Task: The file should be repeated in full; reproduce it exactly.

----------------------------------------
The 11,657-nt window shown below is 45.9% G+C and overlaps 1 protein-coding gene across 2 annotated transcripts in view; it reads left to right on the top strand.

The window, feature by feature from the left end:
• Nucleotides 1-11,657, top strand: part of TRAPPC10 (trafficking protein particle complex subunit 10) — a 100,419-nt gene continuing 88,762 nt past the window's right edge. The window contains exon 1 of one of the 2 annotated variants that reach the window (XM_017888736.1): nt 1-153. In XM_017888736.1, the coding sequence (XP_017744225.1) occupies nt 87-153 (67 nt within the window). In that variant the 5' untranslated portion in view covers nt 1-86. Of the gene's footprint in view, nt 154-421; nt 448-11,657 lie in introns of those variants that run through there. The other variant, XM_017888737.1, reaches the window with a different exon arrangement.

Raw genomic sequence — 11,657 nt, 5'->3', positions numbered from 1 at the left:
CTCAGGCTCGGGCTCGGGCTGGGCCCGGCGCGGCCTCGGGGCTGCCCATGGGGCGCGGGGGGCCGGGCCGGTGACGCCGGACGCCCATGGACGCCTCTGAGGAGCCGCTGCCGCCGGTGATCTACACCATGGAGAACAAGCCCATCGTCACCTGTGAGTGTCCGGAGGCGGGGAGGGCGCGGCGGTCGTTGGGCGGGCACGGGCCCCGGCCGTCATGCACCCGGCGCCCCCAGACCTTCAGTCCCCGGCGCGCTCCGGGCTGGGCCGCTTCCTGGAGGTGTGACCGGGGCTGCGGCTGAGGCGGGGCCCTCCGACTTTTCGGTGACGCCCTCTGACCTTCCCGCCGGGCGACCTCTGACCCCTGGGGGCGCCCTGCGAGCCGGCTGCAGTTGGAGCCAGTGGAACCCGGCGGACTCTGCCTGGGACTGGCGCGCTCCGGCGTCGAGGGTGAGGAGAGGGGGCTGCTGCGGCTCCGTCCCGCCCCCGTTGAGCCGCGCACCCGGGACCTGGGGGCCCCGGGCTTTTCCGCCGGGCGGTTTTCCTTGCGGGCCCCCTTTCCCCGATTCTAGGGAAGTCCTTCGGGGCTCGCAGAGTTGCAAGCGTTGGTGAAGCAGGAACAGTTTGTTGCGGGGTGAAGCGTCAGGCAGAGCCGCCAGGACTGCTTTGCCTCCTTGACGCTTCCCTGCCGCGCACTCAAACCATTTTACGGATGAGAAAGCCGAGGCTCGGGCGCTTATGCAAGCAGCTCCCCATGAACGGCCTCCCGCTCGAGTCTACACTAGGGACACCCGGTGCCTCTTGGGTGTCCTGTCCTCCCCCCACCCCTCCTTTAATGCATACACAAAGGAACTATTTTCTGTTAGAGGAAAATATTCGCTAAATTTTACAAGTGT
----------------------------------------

The 11,657-nt window shown below is 45.9% G+C and overlaps 1 protein-coding gene across 2 annotated transcripts in view; it reads left to right on the top strand.

The window, feature by feature from the left end:
• Nucleotides 1-11,657, top strand: part of TRAPPC10 (trafficking protein particle complex subunit 10) — a 100,419-nt gene continuing 88,762 nt past the window's right edge. The window contains exon 1 of one of the 2 annotated variants that reach the window (XM_017888736.1): nt 1-153. In XM_017888736.1, the coding sequence (XP_017744225.1) occupies nt 87-153 (67 nt within the window). In that variant the 5' untranslated portion in view covers nt 1-86. Of the gene's footprint in view, nt 154-421; nt 448-11,657 lie in introns of those variants that run through there. The other variant, XM_017888737.1, reaches the window with a different exon arrangement.

Raw genomic sequence — 11,657 nt, 5'->3', positions numbered from 1 at the left:
CTCAGGCTCGGGCTCGGGCTGGGCCCGGCGCGGCCTCGGGGCTGCCCATGGGGCGCGGGGGGCCGGGCCGGTGACGCCGGACGCCCATGGACGCCTCTGAGGAGCCGCTGCCGCCGGTGATCTACACCATGGAGAACAAGCCCATCGTCACCTGTGAGTGTCCGGAGGCGGGGAGGGCGCGGCGGTCGTTGGGCGGGCACGGGCCCCGGCCGTCATGCACCCGGCGCCCCCAGACCTTCAGTCCCCGGCGCGCTCCGGGCTGGGCCGCTTCCTGGAGGTGTGACCGGGGCTGCGGCTGAGGCGGGGCCCTCCGACTTTTCGGTGACGCCCTCTGACCTTCCCGCCGGGCGACCTCTGACCCCTGGGGGCGCCCTGCGAGCCGGCTGCAGTTGGAGCCAGTGGAACCCGGCGGACTCTGCCTGGGACTGGCGCGCTCCGGCGTCGAGGGTGAGGAGAGGGGGCTGCTGCGGCTCCGTCCCGCCCCCGTTGAGCCGCGCACCCGGGACCTGGGGGCCCCGGGCTTTTCCGCCGGGCGGTTTTCCTTGCGGGCCCCCTTTCCCCGATTCTAGGGAAGTCCTTCGGGGCTCGCAGAGTTGCAAGCGTTGGTGAAGCAGGAACAGTTTGTTGCGGGGTGAAGCGTCAGGCAGAGCCGCCAGGACTGCTTTGCCTCCTTGACGCTTCCCTGCCGCGCACTCAAACCATTTTACGGATGAGAAAGCCGAGGCTCGGGCGCTTATGCAAGCAGCTCCCCATGAACGGCCTCCCGCTCGAGTCTACACTAGGGACACCCGGTGCCTCTTGGGTGTCCTGTCCTCCCCCCACCCCTCCTTTAATGCATACACAAAGGAACTATTTTCTGTTAGAGGAAAATATTCGCTAAATTTTACAAGTGT